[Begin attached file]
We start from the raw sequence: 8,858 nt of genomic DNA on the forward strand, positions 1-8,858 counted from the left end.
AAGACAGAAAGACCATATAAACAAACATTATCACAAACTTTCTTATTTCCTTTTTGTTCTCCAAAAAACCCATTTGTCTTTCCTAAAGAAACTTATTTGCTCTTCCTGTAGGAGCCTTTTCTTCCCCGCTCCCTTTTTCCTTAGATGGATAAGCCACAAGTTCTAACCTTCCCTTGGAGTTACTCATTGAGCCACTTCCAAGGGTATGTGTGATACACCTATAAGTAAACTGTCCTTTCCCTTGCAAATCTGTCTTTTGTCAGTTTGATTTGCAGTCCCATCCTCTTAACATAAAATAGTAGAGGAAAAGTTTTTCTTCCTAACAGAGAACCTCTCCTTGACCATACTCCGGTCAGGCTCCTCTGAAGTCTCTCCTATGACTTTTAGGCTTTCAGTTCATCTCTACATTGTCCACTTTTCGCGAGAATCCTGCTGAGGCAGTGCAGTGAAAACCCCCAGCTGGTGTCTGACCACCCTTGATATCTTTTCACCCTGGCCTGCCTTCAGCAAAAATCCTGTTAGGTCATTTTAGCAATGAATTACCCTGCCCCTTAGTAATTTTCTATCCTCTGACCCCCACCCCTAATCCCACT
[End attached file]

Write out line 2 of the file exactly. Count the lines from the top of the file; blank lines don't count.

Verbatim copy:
AAGACAGAAAGACCATATAAACAAACATTATCACAAACTTTCTTATTTCCTTTTTGTTCTCCAAAAAACCCATTTGTCTTTCCTAAAGAAACTTATTTGCTCTTCCTGTAGGAGCCTTTTCTTCCCCGCTCCCTTTTTCCTTAGATGGATAAGCCACAAGTTCTAACCTTCCCTTGGAGTTACTCATTGAGCCACTTCCAAGGGTATGTGTGATACACCTATAAGTAAACTGTCCTTTCCCTTGCAAATCTGTCTTTTGTCAGTTTGATTTGCAGTCCCATCCTCTTAACATAAAATAGTAGAGGAAAAGTTTTTCTTCCTAACAGAGAACCTCTCCTTGACCATACTCCGGTCAGGCTCCTCTGAAGTCTCTCCTATGACTTTTAGGCTTTCAGTTCATCTCTACATTGTCCACTTTTCGCGAGAATCCTGCTGAGGCAGTGCAGTGAAAACCCCCAGCTGGTGTCTGACCACCCTTGATATCTTTTCACCCTGGCCTGCCTTCAGCAAAAATCCTGTTAGGTCATTTTAGCAATGAATTACCCTGCCCCTTAGTAATTTTCTATCCTCTGACCCCCACCCCTAATCCCACT